About the food...
We are in a unique position to really find out what food is like here, since we have no kitchen and must eat almost all of our meals out. It has been very hard to find a bad meal here! We eventually did at an Italian place, but I suppose it's our fault for deviating from the great Bavarian offerings here.
It's funny, because when I read descriptions on the menus, even in English, the entree usually sounds fairly unappetizing. I guess they don't mince words much. I have generally been very surprised and pleased by what shows up on my plate. As I have mentioned before, the salads are really good and fresh, with great flavor combinations-- like one with curried chicken and fresh oranges. There are a lot of deep fried items on the menus, and schnitzels and bratwurst, and many items are accompanied by fries. None of these are things I would usually eat, but there have been plenty of other options. And, the quality of the meats and everything is so good that the meals don't feel as heavy as you'd think. The other night, Jeff and I had steaks that were just amazing, accompanied by fries. I don't know what they did to those fat little wedges, but I swear that they had almost a butterscotch flavor to them-- also enhanced by some kind of dipping sauce that was more like hollandaise than aioli. Salads come with a lot of pickled vegetables, which I love. And I thought I knew what sauerkraut was, and really enjoyed making my own, but it is nothing like what they make here. First of all, they serve it warm, and it is heavily spiced, with allspice and cloves, for example.
Restaurant food seems to cost about the same as it would in the US. Maybe a little cheaper, even, but of course we did most of our eating out at happy hour, and I don't think they have those here. Wine and beer is very affordable, and of course very good! I'd never had a German red wine before, and I really can't understand why! They are delicious, and remind me very much of California reds. A local recently confirmed this impression, telling me that many of the original vintners in CA were German, and brought their vines over to propagate. Ironically, what we need to keep under control when we eat out is our water consumption. It is unheard of to serve tap water at the table, and so we have to pay for our bottled water-- almost always carbonated. I find myself drinking a couple of glasses before we go out so I can save a few euros!
The style of service is also very different, but I kind of like it. Waitstaff are generally paid a reasonable wage, and tipping is very minimal. No one is overly eager-to-please, trying to get everything just right for a higher tip. You seat yourself, and the table is yours for the evening-- no trying to rush you out the door so someone else can sit there. Someone will come and bring you a plate of napkins and silverware for you to place for yourself. Service is a little slow, and food doesn't typically arrive all at the same time-- so the rule is to just eat yours when it comes, and don't wait for the others. It all seems so laid back, with the emphasis being on the food. But of course everything is also very clean, which is extremely high on my list. So far, we've eaten most meals outdoors-- it will be a slightly different experience when the weather changes.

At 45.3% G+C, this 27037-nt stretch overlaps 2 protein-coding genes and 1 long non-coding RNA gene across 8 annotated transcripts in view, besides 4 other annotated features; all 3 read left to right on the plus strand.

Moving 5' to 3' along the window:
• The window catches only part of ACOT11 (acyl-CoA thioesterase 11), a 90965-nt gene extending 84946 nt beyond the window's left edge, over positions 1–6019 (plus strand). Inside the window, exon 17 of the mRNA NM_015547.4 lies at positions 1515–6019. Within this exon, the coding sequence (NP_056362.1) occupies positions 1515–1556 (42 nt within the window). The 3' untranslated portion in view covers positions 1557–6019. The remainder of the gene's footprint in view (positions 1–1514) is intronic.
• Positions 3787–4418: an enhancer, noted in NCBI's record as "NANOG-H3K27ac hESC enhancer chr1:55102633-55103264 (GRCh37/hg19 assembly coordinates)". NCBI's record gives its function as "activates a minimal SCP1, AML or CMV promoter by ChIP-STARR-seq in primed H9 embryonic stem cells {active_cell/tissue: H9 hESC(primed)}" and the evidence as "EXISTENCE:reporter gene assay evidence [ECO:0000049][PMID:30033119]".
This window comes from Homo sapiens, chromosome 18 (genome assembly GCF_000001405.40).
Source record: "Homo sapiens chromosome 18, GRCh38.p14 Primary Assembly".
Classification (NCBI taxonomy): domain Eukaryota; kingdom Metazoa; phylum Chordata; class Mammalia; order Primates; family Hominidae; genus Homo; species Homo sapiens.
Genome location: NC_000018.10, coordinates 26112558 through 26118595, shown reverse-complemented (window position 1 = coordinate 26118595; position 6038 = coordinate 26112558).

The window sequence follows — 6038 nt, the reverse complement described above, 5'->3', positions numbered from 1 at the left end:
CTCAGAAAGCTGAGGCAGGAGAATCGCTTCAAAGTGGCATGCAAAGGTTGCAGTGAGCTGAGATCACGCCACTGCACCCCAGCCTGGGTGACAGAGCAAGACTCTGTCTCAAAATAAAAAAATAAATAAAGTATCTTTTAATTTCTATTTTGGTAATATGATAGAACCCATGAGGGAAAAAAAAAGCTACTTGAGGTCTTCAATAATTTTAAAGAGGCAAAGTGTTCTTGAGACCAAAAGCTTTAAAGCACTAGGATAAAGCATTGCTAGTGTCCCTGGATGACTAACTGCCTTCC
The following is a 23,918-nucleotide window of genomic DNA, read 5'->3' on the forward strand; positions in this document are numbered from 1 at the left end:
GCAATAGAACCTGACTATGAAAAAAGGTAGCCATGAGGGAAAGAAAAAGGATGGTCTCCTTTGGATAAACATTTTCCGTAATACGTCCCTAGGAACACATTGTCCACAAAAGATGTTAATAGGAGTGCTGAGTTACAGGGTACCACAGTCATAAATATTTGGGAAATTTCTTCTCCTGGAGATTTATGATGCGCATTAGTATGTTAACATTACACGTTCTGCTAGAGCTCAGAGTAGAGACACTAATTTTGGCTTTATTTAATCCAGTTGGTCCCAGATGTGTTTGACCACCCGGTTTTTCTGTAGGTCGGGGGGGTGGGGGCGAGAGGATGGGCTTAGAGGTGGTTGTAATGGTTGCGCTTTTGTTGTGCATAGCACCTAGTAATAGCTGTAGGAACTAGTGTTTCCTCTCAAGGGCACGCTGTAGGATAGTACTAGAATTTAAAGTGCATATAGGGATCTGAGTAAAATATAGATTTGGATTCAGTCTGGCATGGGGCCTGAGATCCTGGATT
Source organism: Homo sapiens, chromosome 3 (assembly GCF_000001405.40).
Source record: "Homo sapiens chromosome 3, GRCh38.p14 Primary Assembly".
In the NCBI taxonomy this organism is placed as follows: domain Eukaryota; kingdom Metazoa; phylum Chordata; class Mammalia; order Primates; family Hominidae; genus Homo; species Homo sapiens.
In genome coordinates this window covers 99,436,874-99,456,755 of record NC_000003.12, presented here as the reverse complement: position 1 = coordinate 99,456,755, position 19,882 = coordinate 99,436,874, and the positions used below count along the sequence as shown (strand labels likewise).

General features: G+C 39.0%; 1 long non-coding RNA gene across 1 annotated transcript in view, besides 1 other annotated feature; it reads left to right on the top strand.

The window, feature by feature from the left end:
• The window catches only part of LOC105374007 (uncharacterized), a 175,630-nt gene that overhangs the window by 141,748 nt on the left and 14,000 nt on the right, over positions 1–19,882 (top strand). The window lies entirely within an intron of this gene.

I have yet to go to a real grocery store. We don't have a car yet, but we'll rent one on Saturday and I will finally be able to put some substantial food in our fridge. Fortunately, there is the daily open market that I mentioned previously. I have bought a lot of produce there, and it is all great. And, I think, quite a bit more affordable than in Portland. This is very satisfying to me-- that we can afford to actually shop from farmers, and to do so on a frequent basis. Today I also bought some dairy products from the local convenience market, and all of it was both organic and very affordable. This is fantastic!! I will have so much fun cooking here.
The greatest challenge with eating here actually has nothing to do with local food. We had Amelia's food allergies tested before we left Portland, ostensibly to simplify matters once we arrived here. She has had so many limitations that I hoped we could find out some good news and eat more freely now. Well, there was good news but also some bad. She had graduated from many of her old allergens, including eggs, corn, bananas, melon and tomatoes. However, she has since developed a severe allergy to peanuts and almonds and.... the dreaded GLUTEN. Believe it or not, she hasn't had a bit of bread since we arrived here! The only way this is possible is because there are so many other good options for her, including potatoes, which are served everywhere. The hotel we're at has a crazy-extravagant "continental" breakfast. There are plates of cheeses and cold cuts, desserts, weird salads-- even one with oysters-- sausages, eggs, breads, an assortment of mueslis, fruit salad, and a range of yogurts. Amelia really packs it in, usually eating a bowl of muesli (with fruit juice in it,) three breakfast sausages, two slices of ham, and fruit. She is a very happy camper! And she has also had more meat on most days than she used to have all week! She doesn't mind of course, and I keep watching for a big growth spurt!
We were told that people here really like to eat sweets, and boy!-- They weren't joking! People hand Amelia candy all day, and there are bakeries on every corner selling cakes and danishes. I am trying to just be flexible and not make it a big deal. Also, the portions are huge! I think I've probably finished everything on my plate only a couple of times. Even salads are hard to finish. I have heard that Germans do not like to waste, and my sources confirm that they do indeed finish their portions. I'll work on it-- it shouldn't be too difficult!